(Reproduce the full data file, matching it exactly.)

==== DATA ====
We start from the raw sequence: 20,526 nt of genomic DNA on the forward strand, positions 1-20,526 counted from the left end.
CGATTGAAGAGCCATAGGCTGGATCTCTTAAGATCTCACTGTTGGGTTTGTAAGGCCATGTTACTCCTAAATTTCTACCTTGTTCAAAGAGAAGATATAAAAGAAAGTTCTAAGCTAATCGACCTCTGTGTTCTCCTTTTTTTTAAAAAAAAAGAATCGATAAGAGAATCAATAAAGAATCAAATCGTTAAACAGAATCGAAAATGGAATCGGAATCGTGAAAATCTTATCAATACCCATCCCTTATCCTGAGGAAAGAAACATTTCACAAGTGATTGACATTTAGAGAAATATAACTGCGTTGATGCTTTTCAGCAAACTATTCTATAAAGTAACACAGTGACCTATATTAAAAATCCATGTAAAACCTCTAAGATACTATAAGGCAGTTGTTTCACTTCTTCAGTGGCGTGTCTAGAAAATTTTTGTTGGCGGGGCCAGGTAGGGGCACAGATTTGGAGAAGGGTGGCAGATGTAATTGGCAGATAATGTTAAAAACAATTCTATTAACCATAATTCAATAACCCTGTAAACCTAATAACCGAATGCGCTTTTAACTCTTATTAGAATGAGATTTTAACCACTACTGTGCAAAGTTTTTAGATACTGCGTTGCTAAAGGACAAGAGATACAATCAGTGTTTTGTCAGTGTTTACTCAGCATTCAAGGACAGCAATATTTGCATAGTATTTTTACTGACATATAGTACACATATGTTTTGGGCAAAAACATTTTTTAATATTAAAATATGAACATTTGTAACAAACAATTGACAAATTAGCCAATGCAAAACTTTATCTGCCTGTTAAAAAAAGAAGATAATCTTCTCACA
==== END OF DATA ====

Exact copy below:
We start from the raw sequence: 20,526 nt of genomic DNA on the forward strand, positions 1-20,526 counted from the left end.
CGATTGAAGAGCCATAGGCTGGATCTCTTAAGATCTCACTGTTGGGTTTGTAAGGCCATGTTACTCCTAAATTTCTACCTTGTTCAAAGAGAAGATATAAAAGAAAGTTCTAAGCTAATCGACCTCTGTGTTCTCCTTTTTTTTAAAAAAAAAGAATCGATAAGAGAATCAATAAAGAATCAAATCGTTAAACAGAATCGAAAATGGAATCGGAATCGTGAAAATCTTATCAATACCCATCCCTTATCCTGAGGAAAGAAACATTTCACAAGTGATTGACATTTAGAGAAATATAACTGCGTTGATGCTTTTCAGCAAACTATTCTATAAAGTAACACAGTGACCTATATTAAAAATCCATGTAAAACCTCTAAGATACTATAAGGCAGTTGTTTCACTTCTTCAGTGGCGTGTCTAGAAAATTTTTGTTGGCGGGGCCAGGTAGGGGCACAGATTTGGAGAAGGGTGGCAGATGTAATTGGCAGATAATGTTAAAAACAATTCTATTAACCATAATTCAATAACCCTGTAAACCTAATAACCGAATGCGCTTTTAACTCTTATTAGAATGAGATTTTAACCACTACTGTGCAAAGTTTTTAGATACTGCGTTGCTAAAGGACAAGAGATACAATCAGTGTTTTGTCAGTGTTTACTCAGCATTCAAGGACAGCAATATTTGCATAGTATTTTTACTGACATATAGTACACATATGTTTTGGGCAAAAACATTTTTTAATATTAAAATATGAACATTTGTAACAAACAATTGACAAATTAGCCAATGCAAAACTTTATCTGCCTGTTAAAAAAAGAAGATAATCTTCTCACA